Back to Barter: A Solution for Struggling Businesses  

Back to Barter: A Solution for Struggling Businesses

As the COVID-19 Downturn Deepens, IMS Barter Is Busier than Ever

Everything old is new again. As business bottoms out as a result of COVID-10, the oldest form of trade—barter—is booming. However, this is not your father’s direct trade barter model. And that makes it even more appealing to cash-strapped businesses now.

Just ask John Strabley, CEO of IMS Barter (International Monetary System) in New Berlin, Wisconsin. Formed in 1985, IMS has been providing an alternative method of payment that conserves cash, attracts new customers and gives businesses a competitive advantage.

“Since the abrupt economic shutdown in March,” says Strabley, “Our marketplace has hit record online purchasing volume. Our website, IMSBarter.com, has seen a tremendous increase in traffic.”

The trade organization, which has 16,000 members spread across 54 metropolitan markets, does well in the best of times. However, during times of crisis, its online business flourishes. It happened during the 2008 recession, and it’s happening now.

The reason is simple: by trading their unused capacity and/or surplus products, stalled businesses generate another revenue source, reduce costs, and purchase necessities without spending cash.

Today’s economic downturn has forced many businesses to pause activities like buying ad campaigns, printing new brochures, increasing employee health benefits and expanding office facilities. But IMS clients don’t have to hold off. Trade provides the buying power that’s businesses need to grow, especially now, when creditors come calling.

How Modern Trade Commerce Works

In its oldest, simplest form, bartering involved an equal trade: one person or business swapped goods or services for something in return. Modern trade doesn’t that function way.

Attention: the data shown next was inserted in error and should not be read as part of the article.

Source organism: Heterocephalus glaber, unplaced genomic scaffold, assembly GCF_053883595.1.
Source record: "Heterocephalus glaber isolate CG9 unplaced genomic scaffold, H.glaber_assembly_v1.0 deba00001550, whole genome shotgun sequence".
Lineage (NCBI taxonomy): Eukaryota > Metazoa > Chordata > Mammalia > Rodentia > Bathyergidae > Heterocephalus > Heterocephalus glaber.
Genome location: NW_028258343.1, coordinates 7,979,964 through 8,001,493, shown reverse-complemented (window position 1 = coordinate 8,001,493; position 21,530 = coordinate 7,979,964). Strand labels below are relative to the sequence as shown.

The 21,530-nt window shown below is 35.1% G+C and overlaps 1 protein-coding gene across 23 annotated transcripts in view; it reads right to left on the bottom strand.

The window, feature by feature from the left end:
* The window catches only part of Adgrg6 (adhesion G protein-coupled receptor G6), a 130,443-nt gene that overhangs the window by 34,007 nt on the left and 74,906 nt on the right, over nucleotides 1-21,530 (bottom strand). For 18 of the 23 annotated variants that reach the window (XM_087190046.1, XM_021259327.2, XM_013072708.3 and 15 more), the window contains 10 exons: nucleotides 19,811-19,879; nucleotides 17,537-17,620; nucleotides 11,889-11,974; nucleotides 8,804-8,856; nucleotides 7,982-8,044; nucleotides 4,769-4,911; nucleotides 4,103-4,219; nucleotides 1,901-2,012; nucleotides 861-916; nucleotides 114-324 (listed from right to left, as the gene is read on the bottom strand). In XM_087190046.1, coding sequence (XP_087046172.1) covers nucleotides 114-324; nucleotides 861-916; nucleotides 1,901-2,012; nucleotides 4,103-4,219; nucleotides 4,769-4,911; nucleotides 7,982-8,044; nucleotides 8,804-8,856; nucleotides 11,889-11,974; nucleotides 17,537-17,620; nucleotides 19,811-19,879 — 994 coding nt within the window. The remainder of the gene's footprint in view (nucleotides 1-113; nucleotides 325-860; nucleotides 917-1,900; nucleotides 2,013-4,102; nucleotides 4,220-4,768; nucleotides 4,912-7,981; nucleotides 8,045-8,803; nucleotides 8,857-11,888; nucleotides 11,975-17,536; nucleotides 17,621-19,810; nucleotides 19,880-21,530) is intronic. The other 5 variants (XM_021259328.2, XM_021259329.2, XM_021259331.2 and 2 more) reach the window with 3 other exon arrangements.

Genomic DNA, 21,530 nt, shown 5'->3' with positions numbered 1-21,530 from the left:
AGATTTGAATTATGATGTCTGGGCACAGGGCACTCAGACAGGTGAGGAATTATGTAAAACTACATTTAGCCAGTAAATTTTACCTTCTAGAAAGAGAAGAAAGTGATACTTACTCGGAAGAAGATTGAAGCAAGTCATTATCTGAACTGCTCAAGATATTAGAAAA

IMS is actually a financial services firm. Acting as a third party, it facilitates transactions between businesses by utilizing trade dollars (T$), its monetary unit of currency. Clients set prices—in IMS dollars—for their products and services; other members of the network pay in kind through the IMS payment platform. Businesses pay a monthly membership charge, plus a modest fee per transaction.

IMS clientele  include retail and ecommerce companies that sell B2C and B2B products, service companies (contractors, auto repair shops, computer technicians), hotels and restaurants, professional service providers (dentists, attorneys, accountants), business consultants and more. In short, businesses can find virtually anything they might need.

When they welcome this new revenue stream as an accepted payment method, member businesses are in complete control of how—and how much—they trade. Members can set the maximum volume of trade dollars they’ll accept per month, or elect to not market themselves during peak cash seasons. Within this closed monetary network, businesses can budget accurately; although, right now, some welcome every trade dollar.

As far as tax implications, the IRS treats barter transactions like cash, and transactions are reported accordingly. At the end of the year, IMS provides each member with Form 1099B.

How Trade Commerce Can Help Stricken Businesses Right Now

During the current downturn, by opening a trade account offers businesses of all sizes several unique advantages. For example, IMS Barter:

  • Provides a broad new marketplace for attracting new customers. (Each IMS member has a listing on the IMS website database that is searchable or promoted by their internal sales team to other businesses in the network. A payment system selling for merchants.)
  • Allows companies to sell their products at full price—no need to discount prices online or liquidate slow-moving stock.
  • Creates work for employees, so they needn’t be laid-off or furloughed.
  • Allows companies to purchase needed supplies and services without dipping into precious cash reserves.

“Yesterday, one of our brokers was on the telephone with a longtime member who was distraught to tears,” says Strabley. “His family has owned a restaurant for 39 years and he’s frightened he’ll lose it.”

“The broker assured him we’re here to help. Our brokers are having similar conversations across the country, offering support and solutions to each client’s cash flow concerns and most often that starts with new sales.”

IMS’s most active members generate as much as 10% of their annual revenue though trade. In 2019, the company processed more than $200 million in transactions. To date, more than 100 members have made more than $1 million in sales, earning their place in IMS’ Million Dollar Club.

That may be a way off for some. But for businesses looking to generate activity while COVID-19 runs its course, opening an account with IMS Barter is a great place to start.

John Strabley is the CEO of IMS (International Monetary System) www.IMSbarter.com, based in New Berlin, Wisconsin

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